Show Your .NET Code Effectively With Jupyter Notebook

Jung-Hyun Nam
Nov 23, 2020 · 3 min read
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You can show your .NET code as a presentation with Jupyter Notebook, .NET Interactive.

The precious .NET 5 has finally arrived in our workspace, and I’m thrilled. .NET 5 is a unified and cross-platform supported runtime for C# and F# developers. Also, it has balanced cross-platform features across all environments, including existing your old familiar Windows desktop environment and Linux, Cloud-native, macOS, even machine learning, Apache Spark, and Web Assembly.

I’m recently taking a series of the episode called the Azure Playlists project in cooperation with Microsoft Korea. I thought a lot about how to present my PowerShell code to viewers effectively. After many trials and errors, I got a neat but simple idea.

With the release of .NET 5, Microsoft also launches many useful tools as open-source projects. .NET Interactive is one-of-them, and I found it.

.NET Interactive provides three types of .NET kernels, C#, F#, and PowerShell. I used PowerShell to introduce Azure related tools. Because PowerShell works almost the same across all three OSes (including Windows, Linux, and macOS). With .NET Interactive, I can reuse my existing knowledge to Jupyter notebook without any hassle.

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C#, F#, and PowerShell supported!

As you already know, the Jupyter notebook can contain the runnable code and its results to understand its meaning and how it works. This time, you can replace your code with C#, F#, or PowerShell.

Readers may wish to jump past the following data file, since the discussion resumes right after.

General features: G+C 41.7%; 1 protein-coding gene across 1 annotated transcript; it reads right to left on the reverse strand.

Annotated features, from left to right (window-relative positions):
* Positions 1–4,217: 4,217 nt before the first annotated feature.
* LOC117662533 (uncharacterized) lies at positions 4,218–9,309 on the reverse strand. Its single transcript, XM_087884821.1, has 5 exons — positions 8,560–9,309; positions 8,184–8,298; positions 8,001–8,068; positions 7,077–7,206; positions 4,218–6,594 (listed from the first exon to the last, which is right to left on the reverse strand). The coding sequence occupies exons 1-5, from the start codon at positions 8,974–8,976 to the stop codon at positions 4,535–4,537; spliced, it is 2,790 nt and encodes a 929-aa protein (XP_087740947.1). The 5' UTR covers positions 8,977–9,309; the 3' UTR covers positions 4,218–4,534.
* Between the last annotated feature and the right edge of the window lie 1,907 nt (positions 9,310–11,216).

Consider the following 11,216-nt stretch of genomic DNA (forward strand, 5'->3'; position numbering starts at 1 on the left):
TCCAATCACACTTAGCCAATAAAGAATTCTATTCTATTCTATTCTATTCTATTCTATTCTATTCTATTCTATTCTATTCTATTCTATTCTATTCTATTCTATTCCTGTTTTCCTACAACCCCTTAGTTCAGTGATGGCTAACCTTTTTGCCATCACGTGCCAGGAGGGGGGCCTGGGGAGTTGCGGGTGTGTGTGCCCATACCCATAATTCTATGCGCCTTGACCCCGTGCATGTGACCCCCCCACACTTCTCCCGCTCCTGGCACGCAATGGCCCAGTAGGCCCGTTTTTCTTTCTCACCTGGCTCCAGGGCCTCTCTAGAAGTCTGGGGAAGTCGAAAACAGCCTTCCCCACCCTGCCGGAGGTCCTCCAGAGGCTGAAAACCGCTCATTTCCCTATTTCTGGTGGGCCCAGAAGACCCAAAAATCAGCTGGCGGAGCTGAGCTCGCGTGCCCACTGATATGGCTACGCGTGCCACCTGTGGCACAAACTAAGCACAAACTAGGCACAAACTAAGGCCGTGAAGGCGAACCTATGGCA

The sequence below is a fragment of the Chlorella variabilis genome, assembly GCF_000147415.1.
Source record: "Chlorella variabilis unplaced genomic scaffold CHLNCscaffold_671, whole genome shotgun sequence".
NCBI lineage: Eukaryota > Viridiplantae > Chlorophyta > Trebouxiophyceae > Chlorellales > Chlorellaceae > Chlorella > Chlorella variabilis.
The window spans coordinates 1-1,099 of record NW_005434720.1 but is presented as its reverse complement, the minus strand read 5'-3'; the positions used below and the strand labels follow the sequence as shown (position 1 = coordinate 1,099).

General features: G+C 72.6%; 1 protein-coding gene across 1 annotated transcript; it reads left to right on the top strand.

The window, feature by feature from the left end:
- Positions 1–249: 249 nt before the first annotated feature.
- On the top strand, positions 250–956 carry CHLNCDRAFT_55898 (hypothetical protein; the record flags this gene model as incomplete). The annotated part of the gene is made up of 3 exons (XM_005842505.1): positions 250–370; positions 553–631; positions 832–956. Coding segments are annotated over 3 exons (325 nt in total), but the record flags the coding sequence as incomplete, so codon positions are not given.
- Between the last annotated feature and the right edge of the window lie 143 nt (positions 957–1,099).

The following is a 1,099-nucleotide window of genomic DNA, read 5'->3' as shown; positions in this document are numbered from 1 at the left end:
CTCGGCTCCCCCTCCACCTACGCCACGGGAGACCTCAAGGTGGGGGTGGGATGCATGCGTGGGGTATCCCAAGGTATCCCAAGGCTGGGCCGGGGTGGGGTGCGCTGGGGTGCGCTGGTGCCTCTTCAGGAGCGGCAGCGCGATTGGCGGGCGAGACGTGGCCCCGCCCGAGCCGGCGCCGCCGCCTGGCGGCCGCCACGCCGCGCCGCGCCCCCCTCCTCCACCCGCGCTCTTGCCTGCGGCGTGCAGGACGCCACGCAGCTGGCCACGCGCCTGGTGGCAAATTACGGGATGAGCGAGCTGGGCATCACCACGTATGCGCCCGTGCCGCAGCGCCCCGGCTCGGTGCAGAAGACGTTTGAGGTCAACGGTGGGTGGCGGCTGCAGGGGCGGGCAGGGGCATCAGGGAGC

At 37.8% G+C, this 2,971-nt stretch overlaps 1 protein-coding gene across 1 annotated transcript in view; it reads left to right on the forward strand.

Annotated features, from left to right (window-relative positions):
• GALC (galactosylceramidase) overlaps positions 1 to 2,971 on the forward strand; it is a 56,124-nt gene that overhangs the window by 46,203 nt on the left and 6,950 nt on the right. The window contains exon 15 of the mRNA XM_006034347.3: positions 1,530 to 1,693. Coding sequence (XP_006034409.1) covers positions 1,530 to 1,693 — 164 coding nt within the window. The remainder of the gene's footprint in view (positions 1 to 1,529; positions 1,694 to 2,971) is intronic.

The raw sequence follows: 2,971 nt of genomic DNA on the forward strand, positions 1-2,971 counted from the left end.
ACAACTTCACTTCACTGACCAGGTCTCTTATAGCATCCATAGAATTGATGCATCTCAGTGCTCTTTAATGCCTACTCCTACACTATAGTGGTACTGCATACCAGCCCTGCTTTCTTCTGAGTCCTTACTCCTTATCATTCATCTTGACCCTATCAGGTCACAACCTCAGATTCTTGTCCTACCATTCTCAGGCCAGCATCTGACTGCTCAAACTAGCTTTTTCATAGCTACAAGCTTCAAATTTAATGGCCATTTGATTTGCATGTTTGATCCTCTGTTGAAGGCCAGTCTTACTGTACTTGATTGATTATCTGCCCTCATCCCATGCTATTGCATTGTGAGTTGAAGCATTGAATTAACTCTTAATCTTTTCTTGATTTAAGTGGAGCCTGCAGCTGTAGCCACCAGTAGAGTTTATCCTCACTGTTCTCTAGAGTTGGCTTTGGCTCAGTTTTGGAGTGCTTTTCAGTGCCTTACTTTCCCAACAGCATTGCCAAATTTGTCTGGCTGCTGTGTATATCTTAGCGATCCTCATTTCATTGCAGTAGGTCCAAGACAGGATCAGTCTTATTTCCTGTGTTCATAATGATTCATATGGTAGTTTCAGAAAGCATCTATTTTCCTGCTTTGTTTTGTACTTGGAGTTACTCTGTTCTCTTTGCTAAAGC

You can bring your notebook anywhere and any operating system because the Anaconda and .NET 5 supports all major operating systems. If you already installed these two components, you can follow the commands below.

After you installed the .NET Interactive successfully, you can verify your installation with the command below.

Then, create a new notebook with your shiny-new .NET interactive kernel. For example, I made a notebook with the PowerShell kernel.

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You can use the PowerShell code in your notebook.

Verify your code and save the notebook. Then, you already know how to display each cell as a presentation slide, right? Let’s see it.

(For starters, you can follow the link that describes how to convert each notebook’s cell into a slide.)

Presenting Code Using Jupyter Notebook Slides | by Matthew Speck | Medium

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Presenting Your PowerShell Code With RISE

Voila! You can deliver your notebook anywhere.

Recently, I’m writing a tutorial for C# starters with Jupyter notebook and mkdocs. The mkdocs can include the Jupyter notebook file as a page and provide a download link. Anyone can install the Anaconda, .NET 5, and .NET interactive; many starters can easily use the notebook file to learn .NET languages effectively.

Take the time to look around it!

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